I woke up at 4:30 yesterday morning and headed up to Penn's from my place in Lancaster. I was stuck in thick fog for most of the drive up until I gained some elevation around Lewistown. The yellows, reds, light greens, and browns of fall reached out through the fog once I got up int o the Kishacoquillas Valley. They were relentless and beautiful.
It was cold when I got up to Poe Paddy, right around 38 degrees. I put some miles on my waders and found a nice secluded section of Penn's. I spooked up some doe when I got to my spot, but one stayed on and followed close behind me (15 yards) and ended up standing and watching me fish for a good 20 minutes. Her fur was darkening, mottled, becoming the same color as the dried tall grass enclosing the riverbanks.
I had a great section of riffles and pools to myself all morning and was blessed with some nice fish and beautiful fall foliage. Every time I come up to this area, I fall in love with it a bit more.
Fall has to be my favorite time of year to be outside. Everything is trying to get its last bit of life out of world before things go dormant and hard. Trout seem more aggressive and leaves want one last look before they fall. The days start cold and end warm - perfect beanie weather. They browns were hitting the nymphs pretty consistently when they were swung close to the bottom.
After fishing all morning and into early afternoon, once my yellow stimulator stopped drawing attention, I hiked back to my car the entire time singing that Dylan line "I was walking through the leaves, falling from the trees..." from that masterpiece "Mississippi". I had to pause one last time to take in the whole valley and its wide range of color this time of year. I was easily reminded why I love Pennsylvania, especially in the month of October.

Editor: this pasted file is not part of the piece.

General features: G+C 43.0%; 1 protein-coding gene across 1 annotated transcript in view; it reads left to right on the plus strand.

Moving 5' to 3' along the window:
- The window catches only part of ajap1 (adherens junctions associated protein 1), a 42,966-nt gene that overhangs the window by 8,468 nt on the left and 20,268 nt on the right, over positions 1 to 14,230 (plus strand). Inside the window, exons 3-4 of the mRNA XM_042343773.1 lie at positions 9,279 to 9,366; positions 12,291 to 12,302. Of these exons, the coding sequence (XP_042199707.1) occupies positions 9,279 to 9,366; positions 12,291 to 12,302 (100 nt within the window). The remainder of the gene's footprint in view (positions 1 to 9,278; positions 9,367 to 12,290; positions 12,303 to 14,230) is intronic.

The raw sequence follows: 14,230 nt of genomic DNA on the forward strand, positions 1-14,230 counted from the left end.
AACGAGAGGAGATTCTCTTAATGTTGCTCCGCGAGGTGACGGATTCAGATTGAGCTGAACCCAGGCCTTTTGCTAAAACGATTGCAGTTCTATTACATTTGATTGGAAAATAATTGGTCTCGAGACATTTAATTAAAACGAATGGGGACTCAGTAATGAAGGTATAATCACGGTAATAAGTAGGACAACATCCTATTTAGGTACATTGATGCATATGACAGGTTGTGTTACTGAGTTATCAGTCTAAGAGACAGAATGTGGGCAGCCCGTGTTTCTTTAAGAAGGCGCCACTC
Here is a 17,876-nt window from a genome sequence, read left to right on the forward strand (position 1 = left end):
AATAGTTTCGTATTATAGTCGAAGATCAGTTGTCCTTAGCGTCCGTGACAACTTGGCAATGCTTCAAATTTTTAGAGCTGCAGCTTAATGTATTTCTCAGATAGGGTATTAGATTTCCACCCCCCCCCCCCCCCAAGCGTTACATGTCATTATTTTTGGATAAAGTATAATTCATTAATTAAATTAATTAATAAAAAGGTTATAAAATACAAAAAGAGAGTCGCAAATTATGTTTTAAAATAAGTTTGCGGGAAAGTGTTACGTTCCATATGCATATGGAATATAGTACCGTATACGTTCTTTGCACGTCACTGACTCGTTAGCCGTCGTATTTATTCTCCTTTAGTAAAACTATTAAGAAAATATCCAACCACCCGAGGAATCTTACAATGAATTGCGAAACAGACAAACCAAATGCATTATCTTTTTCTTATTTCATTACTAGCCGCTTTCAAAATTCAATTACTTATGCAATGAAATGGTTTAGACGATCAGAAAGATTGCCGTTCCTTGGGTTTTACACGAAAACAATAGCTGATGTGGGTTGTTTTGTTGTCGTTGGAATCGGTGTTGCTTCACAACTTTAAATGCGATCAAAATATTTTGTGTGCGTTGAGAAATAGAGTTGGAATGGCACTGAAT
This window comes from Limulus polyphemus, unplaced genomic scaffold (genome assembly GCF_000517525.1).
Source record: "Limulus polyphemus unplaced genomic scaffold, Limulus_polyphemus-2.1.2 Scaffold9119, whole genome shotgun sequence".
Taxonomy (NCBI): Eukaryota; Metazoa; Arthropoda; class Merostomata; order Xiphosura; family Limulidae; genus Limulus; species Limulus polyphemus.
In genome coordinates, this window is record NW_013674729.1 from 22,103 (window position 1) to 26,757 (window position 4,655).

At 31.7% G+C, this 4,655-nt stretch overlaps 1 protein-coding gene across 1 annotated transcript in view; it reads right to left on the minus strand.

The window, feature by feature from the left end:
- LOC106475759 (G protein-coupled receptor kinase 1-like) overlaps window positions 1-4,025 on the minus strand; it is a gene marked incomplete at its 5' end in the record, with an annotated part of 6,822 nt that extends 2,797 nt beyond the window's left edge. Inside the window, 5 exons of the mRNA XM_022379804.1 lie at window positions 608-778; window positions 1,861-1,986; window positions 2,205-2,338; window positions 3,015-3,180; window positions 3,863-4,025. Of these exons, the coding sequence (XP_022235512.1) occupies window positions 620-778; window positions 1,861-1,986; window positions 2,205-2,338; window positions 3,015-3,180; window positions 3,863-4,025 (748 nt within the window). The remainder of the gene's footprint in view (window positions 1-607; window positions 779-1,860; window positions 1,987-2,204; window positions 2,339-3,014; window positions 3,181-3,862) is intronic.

I stumbled upon the name "Raftman's Path" walking the river trail that traverses through the little town I live in. It was named during the days when lumber was a huge commodity in this area. The Susquehanna River was an industrial thoroughfare - bearing down loads of lumber from the northern reaches of Pennsylvania towards the Chesapeake. Marietta was a stopping point, a place for the lumber either to go to the mills lining its banks or shoot further downstream through pig iron smoke. Raftmen would guide the lumber down to the mouth of the Susquehanna into the Chesapeake - an estuary of salt, water, lumber, ore, eel and shad. When their job was done, they would walk the raftman's path back through the Susquehanna Riverlands of Lancaster County towards their homes. The path is now wooded and meanders through some of the only "wild" places left in the county.